McDonald’s disagrees and pushed back hard against Zarco’s initial projection. The company believes it would have little choice but to exert more control of operators’ businesses if it would be suddenly the subject of labor-related lawsuits, which is what the rules would open. “It makes no sense,” Norm Leon, head of franchise litigation for the law firm DLA Piper, said in an interview last month, following our publication of Zarco’s views on the topic. “It would do the exact opposite.”
Operators’ push on regulations could have a sizable influence on efforts to regulate franchises throughout the country, given McDonald’s size and influence on the business model.
The association has been pushing back against the company’s requirements. Its operators have indicated the inspections are too numerous and have generated fear that they could prevent franchisees from being able to expand or renew their restaurants once their agreement runs out.
“As long as McDonald’s present conduct or reserved future conduct does not fit with the joint employer criteria, as set by the NLRB, and does not directly or indirectly impose or reserve the right to impose controls over the franchisees and their restaurant employees on work and other labor-related issues (which are contrary to the franchisee’s status as a true independent contractor), under those conditions, the NOA believes that McDonald’s should not be considered a joint employer,” the NOA’s statement read.
The topic appeared to hit a nerve within the system. McDonald’s canceled its government relations meeting scheduled for next week in Washington D.C., in which it hoped to present a unified front on various regulatory issues with members of Congress.
The issue also appeared to have created a division within the franchise base itself. Several franchisees described what they saw as a campaign to pressure operator leadership to go along with the corporate view on joint employer. The operators say the conversations over the topic sometimes devolved into “unprofessional” conduct. Some franchisees say corporate leadership broached the idea of circumventing the NFLA altogether, removing corporate support and instead going through the regional councils instead.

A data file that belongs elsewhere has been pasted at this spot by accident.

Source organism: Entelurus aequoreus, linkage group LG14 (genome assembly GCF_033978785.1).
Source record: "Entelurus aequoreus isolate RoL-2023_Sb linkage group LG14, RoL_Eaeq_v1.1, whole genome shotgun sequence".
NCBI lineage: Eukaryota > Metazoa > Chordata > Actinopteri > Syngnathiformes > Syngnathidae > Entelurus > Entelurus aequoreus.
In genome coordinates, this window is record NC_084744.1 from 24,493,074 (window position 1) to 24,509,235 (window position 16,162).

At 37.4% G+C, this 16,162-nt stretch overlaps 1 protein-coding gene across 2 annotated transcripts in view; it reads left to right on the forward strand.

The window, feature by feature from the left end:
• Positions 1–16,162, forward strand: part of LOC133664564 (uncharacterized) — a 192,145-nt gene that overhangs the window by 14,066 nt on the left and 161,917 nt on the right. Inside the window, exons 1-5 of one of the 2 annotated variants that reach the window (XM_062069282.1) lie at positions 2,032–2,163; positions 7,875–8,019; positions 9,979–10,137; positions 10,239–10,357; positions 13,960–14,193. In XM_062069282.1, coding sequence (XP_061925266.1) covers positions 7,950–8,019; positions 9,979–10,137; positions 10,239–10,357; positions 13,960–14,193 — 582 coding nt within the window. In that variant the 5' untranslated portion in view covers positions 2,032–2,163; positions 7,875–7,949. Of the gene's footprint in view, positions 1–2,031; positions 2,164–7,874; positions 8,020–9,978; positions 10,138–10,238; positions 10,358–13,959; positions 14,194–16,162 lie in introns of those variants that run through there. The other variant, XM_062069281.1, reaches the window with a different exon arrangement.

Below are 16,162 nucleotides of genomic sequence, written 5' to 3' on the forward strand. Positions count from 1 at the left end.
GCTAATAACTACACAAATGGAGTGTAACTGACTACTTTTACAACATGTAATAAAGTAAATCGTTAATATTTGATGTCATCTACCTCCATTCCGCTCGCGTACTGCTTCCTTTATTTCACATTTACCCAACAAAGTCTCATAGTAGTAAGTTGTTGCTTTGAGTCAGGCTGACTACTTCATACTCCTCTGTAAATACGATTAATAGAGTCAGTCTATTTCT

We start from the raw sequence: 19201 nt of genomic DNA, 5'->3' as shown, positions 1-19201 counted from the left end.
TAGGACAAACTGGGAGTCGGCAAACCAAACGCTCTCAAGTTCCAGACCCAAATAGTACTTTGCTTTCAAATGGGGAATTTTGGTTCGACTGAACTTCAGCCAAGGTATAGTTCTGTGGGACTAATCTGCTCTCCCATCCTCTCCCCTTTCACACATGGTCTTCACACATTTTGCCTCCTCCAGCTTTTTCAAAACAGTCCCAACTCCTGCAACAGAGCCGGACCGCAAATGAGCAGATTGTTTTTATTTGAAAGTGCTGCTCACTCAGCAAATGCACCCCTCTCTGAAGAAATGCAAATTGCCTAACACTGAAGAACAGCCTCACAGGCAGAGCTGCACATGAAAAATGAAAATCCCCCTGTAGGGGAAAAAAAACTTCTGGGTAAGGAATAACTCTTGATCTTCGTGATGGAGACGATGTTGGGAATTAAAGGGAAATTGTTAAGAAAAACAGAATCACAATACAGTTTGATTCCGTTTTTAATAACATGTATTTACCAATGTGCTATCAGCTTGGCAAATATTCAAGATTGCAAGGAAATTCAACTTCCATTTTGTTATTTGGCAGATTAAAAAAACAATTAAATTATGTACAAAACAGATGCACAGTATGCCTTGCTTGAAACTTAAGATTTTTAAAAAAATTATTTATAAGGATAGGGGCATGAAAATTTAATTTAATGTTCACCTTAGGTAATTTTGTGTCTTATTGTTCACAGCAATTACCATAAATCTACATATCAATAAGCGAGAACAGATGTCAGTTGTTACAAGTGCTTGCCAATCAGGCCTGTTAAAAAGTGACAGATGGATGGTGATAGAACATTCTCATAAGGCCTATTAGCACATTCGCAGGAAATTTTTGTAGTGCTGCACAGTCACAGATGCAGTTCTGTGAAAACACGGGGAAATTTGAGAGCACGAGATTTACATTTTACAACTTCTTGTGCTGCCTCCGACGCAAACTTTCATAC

McDonald’s approval can mean the difference between a franchisee being able to expand or not and, based on some of the changes announced last year, could influence whether they are allowed to keep their stores once their franchise agreement comes up for renewal.
“In my opinion, based on what I have seen, they are intimidating members of the NFLA through direct or indirect retaliatory threats that they must support McDonald’s efforts on joint employer,” Zarco said in an interview.
But three council chairs interviewed Thursday all insisted they were not pressured to make the statement they did and denied any effort by the company to circumvent the alliance. “No one was slightly hesitant to that position,” Lisa Essig, a McDonald’s franchisee out of Kansas City and chair of the FAC for the Denver field office.
The issue comes after McDonald’s restructured its corporate offices, including an extensive change to its field office structure, closing physical offices and moving to a single, nationwide oversight of those offices instead of two separate zones.
The dispute over joint employer and the differing statement highlights potential divisions within the franchisee base that appear to have intensified recently. Franchisees are “fractured” right now, one operator said.
Another franchisee, not with either group, said simply, “this all could have been avoided if the company simply listened to us on inspections.”
Members help make our journalism possible. Become a Restaurant Business member today and unlock exclusive benefits, including unlimited access to all of our content. Sign up here.